Wrecks in the harbor of Saint Thomas, after the late hurricane.
1 p. : ill. ; 20 x 28 cm.
Harper & brothers
Place of Publication:
New York :
Subjects / Keywords:
Caribbean Area ( lcsh ) St. Thomas (V.I.) ( lcsh ) Hurricane, 1867 -- St. Thomas (V.I.) ( lcsh ) Shipwrecks ( lcsh ) Periodical illustrations -- 1860-1870. ( lcsh )
St. Thomas (V.I.)
A hurricane and tsunami, only two weeks apart, destroyed most ships and boats in Charlotte Amalie's harbor. On November 18, 1867, just a little over two weeks after St. Thomas had been hit by a deadly hurricane, two earthquakes, ten minutes apart, shook the Anegada Trough between St. Croix and St. Thomas. Within minutes a tsunami swept the southern shore of St. Thomas, with two waves 14 to 20 ft high crashing into Charlotte Amalie. Meanwhile, even higher waves struck Fredriksted, St. Croix, sending water as far as 298 ft. inland. At least 23 drowned. This illustration may show damage from the earthquake as well as the hurricane.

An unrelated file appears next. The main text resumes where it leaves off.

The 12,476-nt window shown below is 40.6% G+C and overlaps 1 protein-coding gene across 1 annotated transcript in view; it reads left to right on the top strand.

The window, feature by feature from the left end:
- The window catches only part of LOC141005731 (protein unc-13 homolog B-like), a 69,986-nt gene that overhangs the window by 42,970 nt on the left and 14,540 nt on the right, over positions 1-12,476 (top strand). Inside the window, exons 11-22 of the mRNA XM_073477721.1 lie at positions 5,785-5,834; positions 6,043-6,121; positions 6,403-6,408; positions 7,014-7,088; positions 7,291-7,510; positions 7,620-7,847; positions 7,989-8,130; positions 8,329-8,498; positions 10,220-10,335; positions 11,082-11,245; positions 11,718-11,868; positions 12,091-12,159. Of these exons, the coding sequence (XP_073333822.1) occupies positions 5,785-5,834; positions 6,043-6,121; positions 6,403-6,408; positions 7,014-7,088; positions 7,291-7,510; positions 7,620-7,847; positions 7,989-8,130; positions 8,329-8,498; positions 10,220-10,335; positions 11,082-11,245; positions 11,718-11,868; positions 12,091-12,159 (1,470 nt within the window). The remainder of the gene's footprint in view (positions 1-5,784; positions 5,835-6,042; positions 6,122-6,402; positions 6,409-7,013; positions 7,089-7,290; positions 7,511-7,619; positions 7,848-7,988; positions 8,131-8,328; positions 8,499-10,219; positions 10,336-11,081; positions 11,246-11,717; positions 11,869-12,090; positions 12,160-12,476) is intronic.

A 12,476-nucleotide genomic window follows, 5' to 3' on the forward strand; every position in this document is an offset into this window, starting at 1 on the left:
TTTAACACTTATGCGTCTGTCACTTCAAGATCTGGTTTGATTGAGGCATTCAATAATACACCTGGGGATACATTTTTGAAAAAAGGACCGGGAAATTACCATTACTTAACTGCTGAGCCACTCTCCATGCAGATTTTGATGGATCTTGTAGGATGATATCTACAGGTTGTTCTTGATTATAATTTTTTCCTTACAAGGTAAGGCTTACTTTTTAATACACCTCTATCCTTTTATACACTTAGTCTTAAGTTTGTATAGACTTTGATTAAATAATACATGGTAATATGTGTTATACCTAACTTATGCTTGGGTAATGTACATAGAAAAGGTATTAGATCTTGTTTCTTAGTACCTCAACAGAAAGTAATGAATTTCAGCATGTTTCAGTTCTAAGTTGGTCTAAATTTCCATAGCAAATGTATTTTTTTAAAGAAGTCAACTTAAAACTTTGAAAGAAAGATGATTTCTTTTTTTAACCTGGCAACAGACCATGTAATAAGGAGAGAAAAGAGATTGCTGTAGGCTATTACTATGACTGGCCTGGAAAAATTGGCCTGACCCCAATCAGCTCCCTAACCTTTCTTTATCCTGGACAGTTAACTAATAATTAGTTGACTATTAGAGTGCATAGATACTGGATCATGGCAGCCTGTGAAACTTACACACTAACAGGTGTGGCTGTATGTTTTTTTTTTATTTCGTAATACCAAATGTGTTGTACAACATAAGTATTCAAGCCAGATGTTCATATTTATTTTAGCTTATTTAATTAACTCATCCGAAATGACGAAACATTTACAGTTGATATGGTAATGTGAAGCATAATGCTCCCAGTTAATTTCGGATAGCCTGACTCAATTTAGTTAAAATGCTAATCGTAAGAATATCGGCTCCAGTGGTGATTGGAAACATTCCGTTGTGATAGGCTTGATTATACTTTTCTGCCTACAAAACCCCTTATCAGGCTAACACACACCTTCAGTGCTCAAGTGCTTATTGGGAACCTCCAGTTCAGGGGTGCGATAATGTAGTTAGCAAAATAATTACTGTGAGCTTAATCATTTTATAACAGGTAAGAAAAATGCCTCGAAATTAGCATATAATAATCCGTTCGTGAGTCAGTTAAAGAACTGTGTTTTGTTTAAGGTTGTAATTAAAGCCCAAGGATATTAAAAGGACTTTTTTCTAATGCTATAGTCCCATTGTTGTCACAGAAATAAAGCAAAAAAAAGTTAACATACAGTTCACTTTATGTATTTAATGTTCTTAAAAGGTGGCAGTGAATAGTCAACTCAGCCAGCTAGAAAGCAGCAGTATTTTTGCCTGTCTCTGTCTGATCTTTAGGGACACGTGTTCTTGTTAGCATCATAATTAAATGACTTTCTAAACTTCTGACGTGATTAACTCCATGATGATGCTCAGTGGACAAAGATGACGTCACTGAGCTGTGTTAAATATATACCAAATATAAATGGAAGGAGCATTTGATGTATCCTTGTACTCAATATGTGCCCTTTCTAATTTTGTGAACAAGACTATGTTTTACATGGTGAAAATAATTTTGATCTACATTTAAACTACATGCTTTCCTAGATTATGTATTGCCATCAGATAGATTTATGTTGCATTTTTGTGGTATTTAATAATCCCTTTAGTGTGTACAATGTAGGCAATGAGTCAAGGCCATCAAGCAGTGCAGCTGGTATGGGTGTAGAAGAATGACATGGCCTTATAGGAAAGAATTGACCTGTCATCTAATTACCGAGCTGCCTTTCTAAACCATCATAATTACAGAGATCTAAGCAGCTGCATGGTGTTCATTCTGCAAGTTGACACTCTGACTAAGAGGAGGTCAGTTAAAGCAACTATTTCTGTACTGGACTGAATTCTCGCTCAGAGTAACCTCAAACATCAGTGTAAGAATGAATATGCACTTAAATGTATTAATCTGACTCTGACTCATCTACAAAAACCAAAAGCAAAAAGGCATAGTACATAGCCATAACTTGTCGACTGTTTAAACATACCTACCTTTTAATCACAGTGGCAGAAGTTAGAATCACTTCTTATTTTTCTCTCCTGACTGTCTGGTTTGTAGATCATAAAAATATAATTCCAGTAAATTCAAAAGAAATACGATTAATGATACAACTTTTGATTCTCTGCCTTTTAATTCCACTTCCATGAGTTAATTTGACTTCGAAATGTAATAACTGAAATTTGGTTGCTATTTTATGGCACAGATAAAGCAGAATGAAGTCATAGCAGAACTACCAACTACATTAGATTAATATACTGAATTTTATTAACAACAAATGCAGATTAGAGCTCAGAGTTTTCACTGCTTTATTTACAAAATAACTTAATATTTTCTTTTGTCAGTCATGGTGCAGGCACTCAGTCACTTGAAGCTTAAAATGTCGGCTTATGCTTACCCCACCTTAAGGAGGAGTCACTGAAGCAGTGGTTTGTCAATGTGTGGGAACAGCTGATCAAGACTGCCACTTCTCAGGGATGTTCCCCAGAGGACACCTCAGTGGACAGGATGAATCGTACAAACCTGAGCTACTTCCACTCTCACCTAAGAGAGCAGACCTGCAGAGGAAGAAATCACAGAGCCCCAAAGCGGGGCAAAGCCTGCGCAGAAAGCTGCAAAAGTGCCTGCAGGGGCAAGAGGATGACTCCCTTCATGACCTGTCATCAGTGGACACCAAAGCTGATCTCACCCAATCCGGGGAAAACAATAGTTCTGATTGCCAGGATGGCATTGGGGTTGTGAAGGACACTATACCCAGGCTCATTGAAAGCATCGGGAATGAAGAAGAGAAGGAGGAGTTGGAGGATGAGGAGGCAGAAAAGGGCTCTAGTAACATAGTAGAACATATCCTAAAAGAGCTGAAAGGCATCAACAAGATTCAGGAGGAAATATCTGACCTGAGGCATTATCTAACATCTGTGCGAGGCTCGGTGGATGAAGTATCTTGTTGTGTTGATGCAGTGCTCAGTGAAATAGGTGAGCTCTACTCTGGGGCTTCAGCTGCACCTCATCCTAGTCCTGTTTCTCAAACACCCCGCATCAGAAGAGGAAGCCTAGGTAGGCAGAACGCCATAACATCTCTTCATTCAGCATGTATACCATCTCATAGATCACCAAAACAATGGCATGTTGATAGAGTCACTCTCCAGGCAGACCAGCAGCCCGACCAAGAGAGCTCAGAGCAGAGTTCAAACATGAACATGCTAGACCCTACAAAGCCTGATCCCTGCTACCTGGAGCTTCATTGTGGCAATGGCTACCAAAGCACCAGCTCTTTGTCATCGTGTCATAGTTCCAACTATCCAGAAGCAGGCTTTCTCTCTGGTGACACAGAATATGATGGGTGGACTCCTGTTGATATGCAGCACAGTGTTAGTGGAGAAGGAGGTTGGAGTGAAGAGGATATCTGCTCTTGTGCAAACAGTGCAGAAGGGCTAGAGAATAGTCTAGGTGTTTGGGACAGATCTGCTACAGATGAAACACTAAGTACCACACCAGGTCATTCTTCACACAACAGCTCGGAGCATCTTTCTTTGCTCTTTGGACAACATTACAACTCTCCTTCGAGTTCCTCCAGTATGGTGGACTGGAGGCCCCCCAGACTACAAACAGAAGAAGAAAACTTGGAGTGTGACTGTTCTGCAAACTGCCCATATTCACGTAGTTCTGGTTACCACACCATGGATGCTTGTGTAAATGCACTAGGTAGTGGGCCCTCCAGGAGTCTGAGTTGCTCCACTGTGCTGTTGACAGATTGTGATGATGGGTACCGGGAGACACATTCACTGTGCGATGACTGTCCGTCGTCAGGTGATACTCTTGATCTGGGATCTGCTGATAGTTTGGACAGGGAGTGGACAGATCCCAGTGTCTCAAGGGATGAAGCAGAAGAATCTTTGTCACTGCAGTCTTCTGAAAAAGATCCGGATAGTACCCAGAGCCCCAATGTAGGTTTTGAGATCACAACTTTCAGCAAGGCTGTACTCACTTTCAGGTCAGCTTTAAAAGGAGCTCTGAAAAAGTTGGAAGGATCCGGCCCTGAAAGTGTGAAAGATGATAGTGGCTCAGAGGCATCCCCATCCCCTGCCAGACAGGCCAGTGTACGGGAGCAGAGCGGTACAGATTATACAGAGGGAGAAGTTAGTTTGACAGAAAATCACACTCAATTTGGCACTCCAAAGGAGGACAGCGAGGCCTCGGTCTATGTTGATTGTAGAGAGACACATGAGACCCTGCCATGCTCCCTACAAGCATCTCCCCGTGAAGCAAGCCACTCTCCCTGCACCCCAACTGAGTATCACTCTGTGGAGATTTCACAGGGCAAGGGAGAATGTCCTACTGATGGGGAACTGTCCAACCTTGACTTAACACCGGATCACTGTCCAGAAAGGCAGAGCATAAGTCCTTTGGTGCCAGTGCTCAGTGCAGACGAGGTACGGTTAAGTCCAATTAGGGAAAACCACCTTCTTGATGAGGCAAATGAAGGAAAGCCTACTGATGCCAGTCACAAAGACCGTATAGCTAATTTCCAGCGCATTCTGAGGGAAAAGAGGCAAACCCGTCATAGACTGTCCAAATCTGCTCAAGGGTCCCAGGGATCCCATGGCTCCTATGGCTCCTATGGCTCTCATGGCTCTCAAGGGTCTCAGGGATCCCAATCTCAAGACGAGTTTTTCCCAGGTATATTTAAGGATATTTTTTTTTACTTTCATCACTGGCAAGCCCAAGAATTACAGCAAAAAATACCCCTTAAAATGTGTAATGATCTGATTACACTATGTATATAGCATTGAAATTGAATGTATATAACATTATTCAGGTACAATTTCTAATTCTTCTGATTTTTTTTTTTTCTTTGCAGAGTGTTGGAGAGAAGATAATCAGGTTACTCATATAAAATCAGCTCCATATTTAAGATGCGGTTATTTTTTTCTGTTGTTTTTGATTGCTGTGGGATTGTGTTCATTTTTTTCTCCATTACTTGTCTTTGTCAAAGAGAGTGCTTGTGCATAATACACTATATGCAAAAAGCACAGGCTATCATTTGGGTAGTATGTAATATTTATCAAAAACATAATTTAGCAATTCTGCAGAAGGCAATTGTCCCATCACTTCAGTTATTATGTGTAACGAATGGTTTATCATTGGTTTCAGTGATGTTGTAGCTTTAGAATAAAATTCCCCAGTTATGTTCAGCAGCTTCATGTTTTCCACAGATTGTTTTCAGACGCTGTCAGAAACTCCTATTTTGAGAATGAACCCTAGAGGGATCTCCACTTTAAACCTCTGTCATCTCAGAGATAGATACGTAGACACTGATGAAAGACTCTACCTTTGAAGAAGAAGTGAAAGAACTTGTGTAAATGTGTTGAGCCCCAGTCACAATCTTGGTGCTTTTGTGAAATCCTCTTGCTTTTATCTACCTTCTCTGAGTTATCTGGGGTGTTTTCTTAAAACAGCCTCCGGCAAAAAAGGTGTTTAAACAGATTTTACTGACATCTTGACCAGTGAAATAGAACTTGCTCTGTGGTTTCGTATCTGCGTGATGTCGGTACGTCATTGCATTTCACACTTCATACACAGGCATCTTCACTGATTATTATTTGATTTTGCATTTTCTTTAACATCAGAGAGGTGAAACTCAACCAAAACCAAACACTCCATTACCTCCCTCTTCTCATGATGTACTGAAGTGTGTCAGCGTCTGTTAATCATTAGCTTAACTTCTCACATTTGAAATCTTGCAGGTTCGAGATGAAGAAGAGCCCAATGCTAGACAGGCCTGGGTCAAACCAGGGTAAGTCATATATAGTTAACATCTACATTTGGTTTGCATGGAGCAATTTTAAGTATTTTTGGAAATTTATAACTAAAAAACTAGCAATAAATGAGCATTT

Article beneath illustration: The St. Thomas wrecks.
Illustration from Harper's Weekly (1867 December 28), p. 829.